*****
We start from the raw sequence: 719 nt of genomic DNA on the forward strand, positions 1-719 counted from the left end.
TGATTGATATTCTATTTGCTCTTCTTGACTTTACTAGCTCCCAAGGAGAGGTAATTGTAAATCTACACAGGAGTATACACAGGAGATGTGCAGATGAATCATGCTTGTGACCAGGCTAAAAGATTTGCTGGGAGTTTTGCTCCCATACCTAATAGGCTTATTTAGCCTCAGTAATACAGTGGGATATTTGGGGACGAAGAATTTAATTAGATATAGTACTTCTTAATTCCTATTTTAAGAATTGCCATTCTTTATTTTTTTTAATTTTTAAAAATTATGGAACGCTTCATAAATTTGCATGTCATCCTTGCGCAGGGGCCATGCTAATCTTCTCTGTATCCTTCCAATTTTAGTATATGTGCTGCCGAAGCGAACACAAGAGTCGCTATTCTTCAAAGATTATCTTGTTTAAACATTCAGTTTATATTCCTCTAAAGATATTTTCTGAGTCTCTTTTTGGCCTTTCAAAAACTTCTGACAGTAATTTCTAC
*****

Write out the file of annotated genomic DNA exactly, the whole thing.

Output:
We start from the raw sequence: 719 nt of genomic DNA on the forward strand, positions 1-719 counted from the left end.
TGATTGATATTCTATTTGCTCTTCTTGACTTTACTAGCTCCCAAGGAGAGGTAATTGTAAATCTACACAGGAGTATACACAGGAGATGTGCAGATGAATCATGCTTGTGACCAGGCTAAAAGATTTGCTGGGAGTTTTGCTCCCATACCTAATAGGCTTATTTAGCCTCAGTAATACAGTGGGATATTTGGGGACGAAGAATTTAATTAGATATAGTACTTCTTAATTCCTATTTTAAGAATTGCCATTCTTTATTTTTTTTAATTTTTAAAAATTATGGAACGCTTCATAAATTTGCATGTCATCCTTGCGCAGGGGCCATGCTAATCTTCTCTGTATCCTTCCAATTTTAGTATATGTGCTGCCGAAGCGAACACAAGAGTCGCTATTCTTCAAAGATTATCTTGTTTAAACATTCAGTTTATATTCCTCTAAAGATATTTTCTGAGTCTCTTTTTGGCCTTTCAAAAACTTCTGACAGTAATTTCTAC